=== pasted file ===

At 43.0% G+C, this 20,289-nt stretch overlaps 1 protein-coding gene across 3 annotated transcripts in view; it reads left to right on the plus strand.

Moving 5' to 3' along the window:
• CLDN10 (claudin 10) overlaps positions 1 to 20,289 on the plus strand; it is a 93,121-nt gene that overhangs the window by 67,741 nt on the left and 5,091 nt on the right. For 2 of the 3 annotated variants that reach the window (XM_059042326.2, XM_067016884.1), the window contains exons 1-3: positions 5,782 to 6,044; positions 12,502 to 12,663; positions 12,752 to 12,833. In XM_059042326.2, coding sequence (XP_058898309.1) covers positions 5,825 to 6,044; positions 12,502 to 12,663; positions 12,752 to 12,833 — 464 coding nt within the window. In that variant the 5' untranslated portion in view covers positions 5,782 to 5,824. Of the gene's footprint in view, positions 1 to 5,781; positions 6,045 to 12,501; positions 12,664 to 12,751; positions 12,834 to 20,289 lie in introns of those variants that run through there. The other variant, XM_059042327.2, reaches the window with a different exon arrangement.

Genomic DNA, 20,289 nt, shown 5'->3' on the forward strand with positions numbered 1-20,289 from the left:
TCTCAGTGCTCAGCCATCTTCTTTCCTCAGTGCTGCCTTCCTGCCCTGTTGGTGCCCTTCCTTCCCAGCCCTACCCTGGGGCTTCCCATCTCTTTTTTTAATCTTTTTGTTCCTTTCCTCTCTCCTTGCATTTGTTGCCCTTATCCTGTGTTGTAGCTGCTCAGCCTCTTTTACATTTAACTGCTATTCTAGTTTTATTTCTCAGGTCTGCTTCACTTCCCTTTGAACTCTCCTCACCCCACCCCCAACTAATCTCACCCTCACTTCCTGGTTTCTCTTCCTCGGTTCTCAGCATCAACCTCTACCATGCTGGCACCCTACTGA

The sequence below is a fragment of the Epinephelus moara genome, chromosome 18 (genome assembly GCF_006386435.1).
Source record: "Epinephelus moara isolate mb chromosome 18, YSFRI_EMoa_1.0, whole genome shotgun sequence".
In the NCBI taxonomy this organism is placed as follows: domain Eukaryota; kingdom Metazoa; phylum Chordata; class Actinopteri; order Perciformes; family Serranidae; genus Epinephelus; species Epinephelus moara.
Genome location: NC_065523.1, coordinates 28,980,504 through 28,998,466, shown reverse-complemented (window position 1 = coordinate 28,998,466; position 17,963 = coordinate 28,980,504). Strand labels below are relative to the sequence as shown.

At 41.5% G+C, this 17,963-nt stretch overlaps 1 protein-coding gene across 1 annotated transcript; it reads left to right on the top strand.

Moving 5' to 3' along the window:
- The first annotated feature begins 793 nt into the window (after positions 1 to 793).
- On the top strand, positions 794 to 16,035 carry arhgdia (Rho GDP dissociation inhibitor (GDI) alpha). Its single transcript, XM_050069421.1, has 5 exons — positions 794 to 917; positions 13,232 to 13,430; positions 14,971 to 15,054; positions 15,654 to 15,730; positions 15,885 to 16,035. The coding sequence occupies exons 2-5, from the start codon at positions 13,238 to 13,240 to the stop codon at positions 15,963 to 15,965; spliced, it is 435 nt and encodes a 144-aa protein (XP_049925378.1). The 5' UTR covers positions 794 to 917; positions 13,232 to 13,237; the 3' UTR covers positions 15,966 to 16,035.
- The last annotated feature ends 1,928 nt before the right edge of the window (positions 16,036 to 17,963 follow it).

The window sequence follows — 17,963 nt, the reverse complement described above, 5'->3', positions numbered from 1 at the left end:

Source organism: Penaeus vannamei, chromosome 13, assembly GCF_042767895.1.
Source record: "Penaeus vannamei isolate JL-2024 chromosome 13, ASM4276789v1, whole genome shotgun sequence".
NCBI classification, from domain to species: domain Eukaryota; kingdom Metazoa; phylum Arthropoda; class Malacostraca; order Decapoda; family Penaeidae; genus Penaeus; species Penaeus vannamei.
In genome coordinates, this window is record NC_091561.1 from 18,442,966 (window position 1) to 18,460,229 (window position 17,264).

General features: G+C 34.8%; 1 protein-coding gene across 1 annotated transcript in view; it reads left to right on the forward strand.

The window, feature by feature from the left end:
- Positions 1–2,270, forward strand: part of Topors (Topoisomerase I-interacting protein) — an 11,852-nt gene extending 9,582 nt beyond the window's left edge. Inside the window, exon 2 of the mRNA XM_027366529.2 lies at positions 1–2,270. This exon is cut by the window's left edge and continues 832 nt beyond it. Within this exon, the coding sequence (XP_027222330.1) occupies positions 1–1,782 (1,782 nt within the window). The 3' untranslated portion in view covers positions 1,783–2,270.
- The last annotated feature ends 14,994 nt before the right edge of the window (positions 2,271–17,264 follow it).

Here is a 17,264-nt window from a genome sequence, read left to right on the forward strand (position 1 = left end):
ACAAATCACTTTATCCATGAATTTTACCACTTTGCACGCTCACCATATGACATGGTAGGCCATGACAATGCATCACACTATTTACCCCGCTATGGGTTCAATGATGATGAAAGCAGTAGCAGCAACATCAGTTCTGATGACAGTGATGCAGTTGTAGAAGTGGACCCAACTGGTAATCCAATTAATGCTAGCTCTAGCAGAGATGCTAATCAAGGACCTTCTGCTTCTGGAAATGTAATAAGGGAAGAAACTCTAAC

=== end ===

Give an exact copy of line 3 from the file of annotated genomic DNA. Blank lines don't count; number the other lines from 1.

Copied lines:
• CLDN10 (claudin 10) overlaps positions 1 to 20,289 on the plus strand; it is a 93,121-nt gene that overhangs the window by 67,741 nt on the left and 5,091 nt on the right. For 2 of the 3 annotated variants that reach the window (XM_059042326.2, XM_067016884.1), the window contains exons 1-3: positions 5,782 to 6,044; positions 12,502 to 12,663; positions 12,752 to 12,833. In XM_059042326.2, coding sequence (XP_058898309.1) covers positions 5,825 to 6,044; positions 12,502 to 12,663; positions 12,752 to 12,833 — 464 coding nt within the window. In that variant the 5' untranslated portion in view covers positions 5,782 to 5,824. Of the gene's footprint in view, positions 1 to 5,781; positions 6,045 to 12,501; positions 12,664 to 12,751; positions 12,834 to 20,289 lie in introns of those variants that run through there. The other variant, XM_059042327.2, reaches the window with a different exon arrangement.